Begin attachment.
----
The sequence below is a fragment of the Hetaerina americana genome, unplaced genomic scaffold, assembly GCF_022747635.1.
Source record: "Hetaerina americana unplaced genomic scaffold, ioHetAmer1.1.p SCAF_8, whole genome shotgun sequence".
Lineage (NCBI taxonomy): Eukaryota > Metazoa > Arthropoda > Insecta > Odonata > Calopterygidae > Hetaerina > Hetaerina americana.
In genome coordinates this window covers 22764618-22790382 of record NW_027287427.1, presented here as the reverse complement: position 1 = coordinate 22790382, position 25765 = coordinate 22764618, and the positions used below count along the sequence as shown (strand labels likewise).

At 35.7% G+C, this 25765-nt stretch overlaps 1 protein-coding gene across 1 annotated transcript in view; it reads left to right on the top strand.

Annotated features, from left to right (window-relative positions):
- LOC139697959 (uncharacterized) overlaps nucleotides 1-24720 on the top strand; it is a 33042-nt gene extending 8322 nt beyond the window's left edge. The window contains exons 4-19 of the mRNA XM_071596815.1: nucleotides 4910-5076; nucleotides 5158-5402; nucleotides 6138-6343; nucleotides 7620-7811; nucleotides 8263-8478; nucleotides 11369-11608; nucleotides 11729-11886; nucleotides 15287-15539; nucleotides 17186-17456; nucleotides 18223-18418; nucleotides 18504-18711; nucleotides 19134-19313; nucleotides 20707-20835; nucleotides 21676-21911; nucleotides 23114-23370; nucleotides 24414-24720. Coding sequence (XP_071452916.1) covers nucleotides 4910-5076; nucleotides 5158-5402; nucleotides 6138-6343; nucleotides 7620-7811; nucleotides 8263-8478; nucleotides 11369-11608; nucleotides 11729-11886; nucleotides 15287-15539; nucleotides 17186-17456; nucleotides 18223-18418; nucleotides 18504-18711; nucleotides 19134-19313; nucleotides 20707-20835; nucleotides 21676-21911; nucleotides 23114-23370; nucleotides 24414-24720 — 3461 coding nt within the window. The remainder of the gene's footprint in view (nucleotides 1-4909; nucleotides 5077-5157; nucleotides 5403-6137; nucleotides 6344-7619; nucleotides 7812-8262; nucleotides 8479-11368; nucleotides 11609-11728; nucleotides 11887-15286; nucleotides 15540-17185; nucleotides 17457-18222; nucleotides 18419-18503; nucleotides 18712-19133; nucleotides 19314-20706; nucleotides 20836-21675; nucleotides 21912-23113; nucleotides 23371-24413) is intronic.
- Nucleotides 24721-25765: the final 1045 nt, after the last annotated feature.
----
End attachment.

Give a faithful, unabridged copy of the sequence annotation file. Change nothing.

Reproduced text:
The sequence below is a fragment of the Hetaerina americana genome, unplaced genomic scaffold, assembly GCF_022747635.1.
Source record: "Hetaerina americana unplaced genomic scaffold, ioHetAmer1.1.p SCAF_8, whole genome shotgun sequence".
Lineage (NCBI taxonomy): Eukaryota > Metazoa > Arthropoda > Insecta > Odonata > Calopterygidae > Hetaerina > Hetaerina americana.
In genome coordinates this window covers 22764618-22790382 of record NW_027287427.1, presented here as the reverse complement: position 1 = coordinate 22790382, position 25765 = coordinate 22764618, and the positions used below count along the sequence as shown (strand labels likewise).

At 35.7% G+C, this 25765-nt stretch overlaps 1 protein-coding gene across 1 annotated transcript in view; it reads left to right on the top strand.

Annotated features, from left to right (window-relative positions):
- LOC139697959 (uncharacterized) overlaps nucleotides 1-24720 on the top strand; it is a 33042-nt gene extending 8322 nt beyond the window's left edge. The window contains exons 4-19 of the mRNA XM_071596815.1: nucleotides 4910-5076; nucleotides 5158-5402; nucleotides 6138-6343; nucleotides 7620-7811; nucleotides 8263-8478; nucleotides 11369-11608; nucleotides 11729-11886; nucleotides 15287-15539; nucleotides 17186-17456; nucleotides 18223-18418; nucleotides 18504-18711; nucleotides 19134-19313; nucleotides 20707-20835; nucleotides 21676-21911; nucleotides 23114-23370; nucleotides 24414-24720. Coding sequence (XP_071452916.1) covers nucleotides 4910-5076; nucleotides 5158-5402; nucleotides 6138-6343; nucleotides 7620-7811; nucleotides 8263-8478; nucleotides 11369-11608; nucleotides 11729-11886; nucleotides 15287-15539; nucleotides 17186-17456; nucleotides 18223-18418; nucleotides 18504-18711; nucleotides 19134-19313; nucleotides 20707-20835; nucleotides 21676-21911; nucleotides 23114-23370; nucleotides 24414-24720 — 3461 coding nt within the window. The remainder of the gene's footprint in view (nucleotides 1-4909; nucleotides 5077-5157; nucleotides 5403-6137; nucleotides 6344-7619; nucleotides 7812-8262; nucleotides 8479-11368; nucleotides 11609-11728; nucleotides 11887-15286; nucleotides 15540-17185; nucleotides 17457-18222; nucleotides 18419-18503; nucleotides 18712-19133; nucleotides 19314-20706; nucleotides 20836-21675; nucleotides 21912-23113; nucleotides 23371-24413) is intronic.
- Nucleotides 24721-25765: the final 1045 nt, after the last annotated feature.